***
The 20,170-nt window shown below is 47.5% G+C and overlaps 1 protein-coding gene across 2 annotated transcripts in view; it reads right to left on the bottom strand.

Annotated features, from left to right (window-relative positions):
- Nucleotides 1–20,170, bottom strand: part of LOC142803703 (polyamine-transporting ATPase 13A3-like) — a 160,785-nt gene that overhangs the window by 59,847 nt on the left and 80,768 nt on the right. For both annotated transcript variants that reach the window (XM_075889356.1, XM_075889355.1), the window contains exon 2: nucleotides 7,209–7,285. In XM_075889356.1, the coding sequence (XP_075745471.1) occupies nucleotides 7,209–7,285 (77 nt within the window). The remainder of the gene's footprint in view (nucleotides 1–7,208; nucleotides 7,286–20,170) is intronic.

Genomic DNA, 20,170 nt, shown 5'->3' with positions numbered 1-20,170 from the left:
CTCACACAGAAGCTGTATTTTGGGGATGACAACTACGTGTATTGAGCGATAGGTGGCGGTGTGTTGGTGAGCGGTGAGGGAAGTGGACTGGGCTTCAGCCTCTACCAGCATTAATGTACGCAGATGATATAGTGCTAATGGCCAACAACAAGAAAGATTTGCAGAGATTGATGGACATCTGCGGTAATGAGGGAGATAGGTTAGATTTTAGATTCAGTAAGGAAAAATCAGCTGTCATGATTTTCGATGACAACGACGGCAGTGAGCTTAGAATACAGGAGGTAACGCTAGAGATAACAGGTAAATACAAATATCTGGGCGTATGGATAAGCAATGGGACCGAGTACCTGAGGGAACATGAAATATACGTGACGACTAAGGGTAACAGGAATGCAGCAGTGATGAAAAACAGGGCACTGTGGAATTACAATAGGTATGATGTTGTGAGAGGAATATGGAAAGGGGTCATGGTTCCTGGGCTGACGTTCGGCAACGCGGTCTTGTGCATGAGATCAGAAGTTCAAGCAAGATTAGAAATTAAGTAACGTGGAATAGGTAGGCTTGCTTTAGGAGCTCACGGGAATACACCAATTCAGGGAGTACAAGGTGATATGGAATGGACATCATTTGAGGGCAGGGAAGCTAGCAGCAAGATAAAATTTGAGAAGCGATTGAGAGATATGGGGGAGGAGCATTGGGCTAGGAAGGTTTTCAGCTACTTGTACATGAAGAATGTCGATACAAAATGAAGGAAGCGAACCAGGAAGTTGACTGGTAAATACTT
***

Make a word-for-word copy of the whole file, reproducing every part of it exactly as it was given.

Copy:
The 20,170-nt window shown below is 47.5% G+C and overlaps 1 protein-coding gene across 2 annotated transcripts in view; it reads right to left on the bottom strand.

Annotated features, from left to right (window-relative positions):
- Nucleotides 1–20,170, bottom strand: part of LOC142803703 (polyamine-transporting ATPase 13A3-like) — a 160,785-nt gene that overhangs the window by 59,847 nt on the left and 80,768 nt on the right. For both annotated transcript variants that reach the window (XM_075889356.1, XM_075889355.1), the window contains exon 2: nucleotides 7,209–7,285. In XM_075889356.1, the coding sequence (XP_075745471.1) occupies nucleotides 7,209–7,285 (77 nt within the window). The remainder of the gene's footprint in view (nucleotides 1–7,208; nucleotides 7,286–20,170) is intronic.

Genomic DNA, 20,170 nt, shown 5'->3' with positions numbered 1-20,170 from the left:
CTCACACAGAAGCTGTATTTTGGGGATGACAACTACGTGTATTGAGCGATAGGTGGCGGTGTGTTGGTGAGCGGTGAGGGAAGTGGACTGGGCTTCAGCCTCTACCAGCATTAATGTACGCAGATGATATAGTGCTAATGGCCAACAACAAGAAAGATTTGCAGAGATTGATGGACATCTGCGGTAATGAGGGAGATAGGTTAGATTTTAGATTCAGTAAGGAAAAATCAGCTGTCATGATTTTCGATGACAACGACGGCAGTGAGCTTAGAATACAGGAGGTAACGCTAGAGATAACAGGTAAATACAAATATCTGGGCGTATGGATAAGCAATGGGACCGAGTACCTGAGGGAACATGAAATATACGTGACGACTAAGGGTAACAGGAATGCAGCAGTGATGAAAAACAGGGCACTGTGGAATTACAATAGGTATGATGTTGTGAGAGGAATATGGAAAGGGGTCATGGTTCCTGGGCTGACGTTCGGCAACGCGGTCTTGTGCATGAGATCAGAAGTTCAAGCAAGATTAGAAATTAAGTAACGTGGAATAGGTAGGCTTGCTTTAGGAGCTCACGGGAATACACCAATTCAGGGAGTACAAGGTGATATGGAATGGACATCATTTGAGGGCAGGGAAGCTAGCAGCAAGATAAAATTTGAGAAGCGATTGAGAGATATGGGGGAGGAGCATTGGGCTAGGAAGGTTTTCAGCTACTTGTACATGAAGAATGTCGATACAAAATGAAGGAAGCGAACCAGGAAGTTGACTGGTAAATACTT